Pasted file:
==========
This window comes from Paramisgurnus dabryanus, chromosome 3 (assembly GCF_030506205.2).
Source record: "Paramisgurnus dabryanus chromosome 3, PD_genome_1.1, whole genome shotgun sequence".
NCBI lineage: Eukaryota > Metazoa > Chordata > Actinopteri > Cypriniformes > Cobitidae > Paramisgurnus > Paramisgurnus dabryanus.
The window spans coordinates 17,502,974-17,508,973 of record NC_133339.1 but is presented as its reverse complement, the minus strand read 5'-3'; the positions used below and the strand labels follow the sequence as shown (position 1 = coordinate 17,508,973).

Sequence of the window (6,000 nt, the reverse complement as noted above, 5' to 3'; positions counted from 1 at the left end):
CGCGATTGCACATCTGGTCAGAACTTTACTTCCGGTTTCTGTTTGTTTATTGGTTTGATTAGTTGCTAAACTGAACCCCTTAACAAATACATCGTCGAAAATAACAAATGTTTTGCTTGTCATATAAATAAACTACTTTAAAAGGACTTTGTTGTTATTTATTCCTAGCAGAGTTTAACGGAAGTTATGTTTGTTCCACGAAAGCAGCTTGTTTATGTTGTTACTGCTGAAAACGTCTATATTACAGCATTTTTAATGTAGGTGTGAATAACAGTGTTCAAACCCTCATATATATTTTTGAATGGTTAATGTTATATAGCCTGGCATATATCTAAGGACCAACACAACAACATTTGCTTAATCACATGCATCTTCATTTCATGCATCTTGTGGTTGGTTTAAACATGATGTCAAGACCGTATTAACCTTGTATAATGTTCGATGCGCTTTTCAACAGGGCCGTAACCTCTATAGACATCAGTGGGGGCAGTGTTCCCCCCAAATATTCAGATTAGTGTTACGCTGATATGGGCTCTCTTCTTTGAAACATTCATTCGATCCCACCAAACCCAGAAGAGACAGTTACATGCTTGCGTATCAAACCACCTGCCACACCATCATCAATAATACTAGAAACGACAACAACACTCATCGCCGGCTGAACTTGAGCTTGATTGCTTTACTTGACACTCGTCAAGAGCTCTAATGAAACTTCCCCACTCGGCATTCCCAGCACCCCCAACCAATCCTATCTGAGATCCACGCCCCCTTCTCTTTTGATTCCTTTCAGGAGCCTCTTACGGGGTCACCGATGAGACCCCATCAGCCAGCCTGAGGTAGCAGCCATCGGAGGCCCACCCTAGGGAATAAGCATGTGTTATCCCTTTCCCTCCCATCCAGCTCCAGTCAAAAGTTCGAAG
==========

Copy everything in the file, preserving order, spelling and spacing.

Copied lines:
This window comes from Paramisgurnus dabryanus, chromosome 3 (assembly GCF_030506205.2).
Source record: "Paramisgurnus dabryanus chromosome 3, PD_genome_1.1, whole genome shotgun sequence".
NCBI lineage: Eukaryota > Metazoa > Chordata > Actinopteri > Cypriniformes > Cobitidae > Paramisgurnus > Paramisgurnus dabryanus.
The window spans coordinates 17,502,974-17,508,973 of record NC_133339.1 but is presented as its reverse complement, the minus strand read 5'-3'; the positions used below and the strand labels follow the sequence as shown (position 1 = coordinate 17,508,973).

Sequence of the window (6,000 nt, the reverse complement as noted above, 5' to 3'; positions counted from 1 at the left end):
CGCGATTGCACATCTGGTCAGAACTTTACTTCCGGTTTCTGTTTGTTTATTGGTTTGATTAGTTGCTAAACTGAACCCCTTAACAAATACATCGTCGAAAATAACAAATGTTTTGCTTGTCATATAAATAAACTACTTTAAAAGGACTTTGTTGTTATTTATTCCTAGCAGAGTTTAACGGAAGTTATGTTTGTTCCACGAAAGCAGCTTGTTTATGTTGTTACTGCTGAAAACGTCTATATTACAGCATTTTTAATGTAGGTGTGAATAACAGTGTTCAAACCCTCATATATATTTTTGAATGGTTAATGTTATATAGCCTGGCATATATCTAAGGACCAACACAACAACATTTGCTTAATCACATGCATCTTCATTTCATGCATCTTGTGGTTGGTTTAAACATGATGTCAAGACCGTATTAACCTTGTATAATGTTCGATGCGCTTTTCAACAGGGCCGTAACCTCTATAGACATCAGTGGGGGCAGTGTTCCCCCCAAATATTCAGATTAGTGTTACGCTGATATGGGCTCTCTTCTTTGAAACATTCATTCGATCCCACCAAACCCAGAAGAGACAGTTACATGCTTGCGTATCAAACCACCTGCCACACCATCATCAATAATACTAGAAACGACAACAACACTCATCGCCGGCTGAACTTGAGCTTGATTGCTTTACTTGACACTCGTCAAGAGCTCTAATGAAACTTCCCCACTCGGCATTCCCAGCACCCCCAACCAATCCTATCTGAGATCCACGCCCCCTTCTCTTTTGATTCCTTTCAGGAGCCTCTTACGGGGTCACCGATGAGACCCCATCAGCCAGCCTGAGGTAGCAGCCATCGGAGGCCCACCCTAGGGAATAAGCATGTGTTATCCCTTTCCCTCCCATCCAGCTCCAGTCAAAAGTTCGAAG